Tojo M, Fujita T, Ainoda Y, et al. Evaluation of an automated rapid diagnostic assay for detection of Gram-negative bacteria and their drug-resistance genes in positive blood cultures. PLoS One. 2014;9(4):e94064. [CrossRef] [PubMed]
 
Burnham CA, Frobel RA, Herrera ML, Wickes BL. Rapid ertapenem susceptibility testing andKlebsiella pneumoniaecarbapenemase phenotype detection inKlebsiella pneumoniaeisolates by use of automated microscopy of immobilized live bacterial cells. J Clin Microbiol. 2014;52(3):982-986. [CrossRef] [PubMed]
 
Huang AM, Newton D, Kunapuli A, et al. Impact of rapid organism identification via matrix-assisted laser desorption/ionization time-of-flight combined with antimicrobial stewardship team intervention in adult patients with bacteremia and candidemia. Clin Infect Dis. 2013;57(9):1237-1245. [CrossRef] [PubMed]
 
Parta M, Goebel M, Thomas J, Matloobi M, Stager C, Musher DM. Impact of an assay that enables rapid determination ofStaphylococcusspecies and their drug susceptibility on the treatment of patients with positive blood culture results. Infect Control Hosp Epidemiol. 2010;31(10):1043-1048. [CrossRef] [PubMed]
 
Kollef MH, Micek ST. Rational use of antibiotics in the ICU: balancing stewardship and clinical outcomes. JAMA. 2014;312(14):1403-1404. [CrossRef] [PubMed]
 

Figures

Tables

References

Kollef MH, Hamilton CW, Ernst FR. Economic impact of ventilator-associated pneumonia in a large matched cohort. Infect Control Hosp Epidemiol. 2012;33(3):250-256. [CrossRef] [PubMed]
 
Kollef KE, Schramm GE, Wills AR, Reichley RM, Micek ST, Kollef MH. Predictors of 30-day mortality and hospital costs in patients with ventilator-associated pneumonia attributed to potentially antibiotic-resistant gram-negative bacteria. Chest. 2008;134(2):281-287. [CrossRef] [PubMed]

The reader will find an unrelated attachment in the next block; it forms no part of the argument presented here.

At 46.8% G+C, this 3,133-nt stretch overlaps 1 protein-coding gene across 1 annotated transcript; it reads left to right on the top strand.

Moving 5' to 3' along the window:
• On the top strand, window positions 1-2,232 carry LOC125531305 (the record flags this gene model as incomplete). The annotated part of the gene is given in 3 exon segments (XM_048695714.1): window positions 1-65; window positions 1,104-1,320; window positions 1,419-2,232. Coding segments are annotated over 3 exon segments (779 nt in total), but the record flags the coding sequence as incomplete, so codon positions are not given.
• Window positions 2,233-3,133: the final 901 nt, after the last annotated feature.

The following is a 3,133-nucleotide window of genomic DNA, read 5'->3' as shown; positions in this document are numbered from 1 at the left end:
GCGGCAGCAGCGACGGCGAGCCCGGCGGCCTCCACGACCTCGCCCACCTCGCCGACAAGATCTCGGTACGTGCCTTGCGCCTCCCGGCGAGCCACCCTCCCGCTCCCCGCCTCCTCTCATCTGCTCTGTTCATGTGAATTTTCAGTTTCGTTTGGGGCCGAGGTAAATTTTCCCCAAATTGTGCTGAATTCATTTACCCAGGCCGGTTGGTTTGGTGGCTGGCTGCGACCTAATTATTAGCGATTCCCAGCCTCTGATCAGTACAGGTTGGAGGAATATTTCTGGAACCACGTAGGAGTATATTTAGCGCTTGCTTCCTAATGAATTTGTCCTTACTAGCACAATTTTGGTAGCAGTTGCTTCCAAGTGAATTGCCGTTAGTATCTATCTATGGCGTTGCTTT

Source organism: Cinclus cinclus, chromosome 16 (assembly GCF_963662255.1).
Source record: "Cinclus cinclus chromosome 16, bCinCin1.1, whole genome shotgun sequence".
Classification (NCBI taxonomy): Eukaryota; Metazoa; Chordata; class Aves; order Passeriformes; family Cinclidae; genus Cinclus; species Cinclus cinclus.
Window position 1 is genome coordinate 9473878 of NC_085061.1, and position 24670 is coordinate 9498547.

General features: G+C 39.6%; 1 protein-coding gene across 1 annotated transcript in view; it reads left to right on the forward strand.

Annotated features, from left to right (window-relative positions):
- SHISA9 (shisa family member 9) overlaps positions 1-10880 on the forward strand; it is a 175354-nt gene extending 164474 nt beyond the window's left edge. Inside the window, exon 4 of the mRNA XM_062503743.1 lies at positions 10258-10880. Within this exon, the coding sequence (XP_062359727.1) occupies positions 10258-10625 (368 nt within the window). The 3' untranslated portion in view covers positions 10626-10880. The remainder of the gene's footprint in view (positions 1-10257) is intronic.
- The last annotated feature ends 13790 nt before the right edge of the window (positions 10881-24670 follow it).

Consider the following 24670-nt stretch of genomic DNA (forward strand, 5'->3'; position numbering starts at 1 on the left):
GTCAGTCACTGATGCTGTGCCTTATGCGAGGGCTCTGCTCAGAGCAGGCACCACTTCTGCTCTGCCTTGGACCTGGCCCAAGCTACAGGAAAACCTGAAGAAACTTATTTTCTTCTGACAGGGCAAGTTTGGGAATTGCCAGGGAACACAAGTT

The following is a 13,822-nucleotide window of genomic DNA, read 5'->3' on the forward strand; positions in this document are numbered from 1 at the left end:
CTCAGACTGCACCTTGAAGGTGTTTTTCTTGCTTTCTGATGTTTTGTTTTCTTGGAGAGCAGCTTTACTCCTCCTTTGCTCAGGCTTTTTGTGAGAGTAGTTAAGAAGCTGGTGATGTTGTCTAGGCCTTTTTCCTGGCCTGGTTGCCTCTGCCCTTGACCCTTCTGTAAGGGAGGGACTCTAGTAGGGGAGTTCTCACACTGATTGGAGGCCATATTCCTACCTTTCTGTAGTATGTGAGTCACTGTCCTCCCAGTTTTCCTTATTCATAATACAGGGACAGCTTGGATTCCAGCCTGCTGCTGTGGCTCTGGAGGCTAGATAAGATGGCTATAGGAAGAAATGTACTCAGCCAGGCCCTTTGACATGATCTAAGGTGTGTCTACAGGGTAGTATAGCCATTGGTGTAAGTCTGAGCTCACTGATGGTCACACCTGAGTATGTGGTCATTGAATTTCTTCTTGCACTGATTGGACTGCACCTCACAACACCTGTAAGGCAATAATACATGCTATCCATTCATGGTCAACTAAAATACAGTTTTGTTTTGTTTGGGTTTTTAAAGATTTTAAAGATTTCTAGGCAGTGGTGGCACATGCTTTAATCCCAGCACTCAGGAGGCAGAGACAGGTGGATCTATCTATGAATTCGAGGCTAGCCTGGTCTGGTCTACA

Skrupky LP, McConnell K, Dallas J, Kollef MH. A comparison of ventilator-associated pneumonia rates as identified according to the National Healthcare Safety Network and American College of Chest Physicians criteria. Crit Care Med. 2012;40(1):281-284. [CrossRef] [PubMed]
 
Kollef MH, Chastre J, Fagon JY, et al. Global prospective epidemiologic and surveillance study of ventilator-associated pneumonia due toPseudomonas aeruginosa. Crit Care Med. 2014;42(10):2178-2187. [CrossRef] [PubMed]
 
Magill SS, Klompas M, Balk R, et al. Developing a new, national approach to surveillance for ventilator-associated events. Crit Care Med. 2013;41(11):2467-2475. [CrossRef] [PubMed]
 
May AK, Brady JS, Romano-Keeler J, et al. A pilot study of noninvasive assessment of the lung microbiota as a potential tool for the early diagnosis of ventilator-associated pneumonia. Chest. 2015;147(6):1494-1502.
 
Ferrer R, Martin-Loeches I, Phillips G, et al. Empiric antibiotic treatment reduces mortality in severe sepsis and septic shock from the first hour: results from a guideline-based performance improvement program. Crit Care Med. 2014;42(8):1749-1755. [CrossRef] [PubMed]
 
Tojo M, Fujita T, Ainoda Y, et al. Evaluation of an automated rapid diagnostic assay for detection of Gram-negative bacteria and their drug-resistance genes in positive blood cultures. PLoS One. 2014;9(4):e94064. [CrossRef] [PubMed]
 
Burnham CA, Frobel RA, Herrera ML, Wickes BL. Rapid ertapenem susceptibility testing andKlebsiella pneumoniaecarbapenemase phenotype detection inKlebsiella pneumoniaeisolates by use of automated microscopy of immobilized live bacterial cells. J Clin Microbiol. 2014;52(3):982-986. [CrossRef] [PubMed]
 
Huang AM, Newton D, Kunapuli A, et al. Impact of rapid organism identification via matrix-assisted laser desorption/ionization time-of-flight combined with antimicrobial stewardship team intervention in adult patients with bacteremia and candidemia. Clin Infect Dis. 2013;57(9):1237-1245. [CrossRef] [PubMed]
 
Parta M, Goebel M, Thomas J, Matloobi M, Stager C, Musher DM. Impact of an assay that enables rapid determination ofStaphylococcusspecies and their drug susceptibility on the treatment of patients with positive blood culture results. Infect Control Hosp Epidemiol. 2010;31(10):1043-1048. [CrossRef] [PubMed]
 
Kollef MH, Micek ST. Rational use of antibiotics in the ICU: balancing stewardship and clinical outcomes. JAMA. 2014;312(14):1403-1404. [CrossRef] [PubMed]
 
NOTE:
Citing articles are presented as examples only. In non-demo SCM6 implementation, integration with CrossRef’s "Cited By" API will populate this tab (http://www.crossref.org/citedby.html).

Some tools below are only available to our subscribers or users with an online account.

Related Content

Customize your page view by dragging & repositioning the boxes below.

Find Similar Articles
CHEST Journal Articles
PubMed Articles
  • CHEST Journal
    Print ISSN: 0012-3692
    Online ISSN: 1931-3543